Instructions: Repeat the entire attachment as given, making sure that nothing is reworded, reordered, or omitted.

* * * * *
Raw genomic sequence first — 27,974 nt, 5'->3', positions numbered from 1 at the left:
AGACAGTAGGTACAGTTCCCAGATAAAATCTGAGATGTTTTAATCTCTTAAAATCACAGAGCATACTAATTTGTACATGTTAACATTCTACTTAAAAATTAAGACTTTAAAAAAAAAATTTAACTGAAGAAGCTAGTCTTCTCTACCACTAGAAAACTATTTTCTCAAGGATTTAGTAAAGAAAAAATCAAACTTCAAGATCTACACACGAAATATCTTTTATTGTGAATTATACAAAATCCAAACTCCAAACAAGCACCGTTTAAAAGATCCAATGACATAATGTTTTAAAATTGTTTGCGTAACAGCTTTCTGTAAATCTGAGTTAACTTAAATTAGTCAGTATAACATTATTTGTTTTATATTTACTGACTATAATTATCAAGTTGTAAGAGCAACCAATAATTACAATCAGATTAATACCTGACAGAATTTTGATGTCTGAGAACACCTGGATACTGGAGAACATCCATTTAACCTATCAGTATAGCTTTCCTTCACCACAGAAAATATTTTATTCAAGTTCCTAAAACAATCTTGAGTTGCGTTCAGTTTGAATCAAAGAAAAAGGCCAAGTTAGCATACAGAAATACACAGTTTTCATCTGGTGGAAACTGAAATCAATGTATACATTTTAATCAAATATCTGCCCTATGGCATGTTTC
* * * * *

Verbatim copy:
Raw genomic sequence first — 27,974 nt, 5'->3', positions numbered from 1 at the left:
AGACAGTAGGTACAGTTCCCAGATAAAATCTGAGATGTTTTAATCTCTTAAAATCACAGAGCATACTAATTTGTACATGTTAACATTCTACTTAAAAATTAAGACTTTAAAAAAAAAATTTAACTGAAGAAGCTAGTCTTCTCTACCACTAGAAAACTATTTTCTCAAGGATTTAGTAAAGAAAAAATCAAACTTCAAGATCTACACACGAAATATCTTTTATTGTGAATTATACAAAATCCAAACTCCAAACAAGCACCGTTTAAAAGATCCAATGACATAATGTTTTAAAATTGTTTGCGTAACAGCTTTCTGTAAATCTGAGTTAACTTAAATTAGTCAGTATAACATTATTTGTTTTATATTTACTGACTATAATTATCAAGTTGTAAGAGCAACCAATAATTACAATCAGATTAATACCTGACAGAATTTTGATGTCTGAGAACACCTGGATACTGGAGAACATCCATTTAACCTATCAGTATAGCTTTCCTTCACCACAGAAAATATTTTATTCAAGTTCCTAAAACAATCTTGAGTTGCGTTCAGTTTGAATCAAAGAAAAAGGCCAAGTTAGCATACAGAAATACACAGTTTTCATCTGGTGGAAACTGAAATCAATGTATACATTTTAATCAAATATCTGCCCTATGGCATGTTTC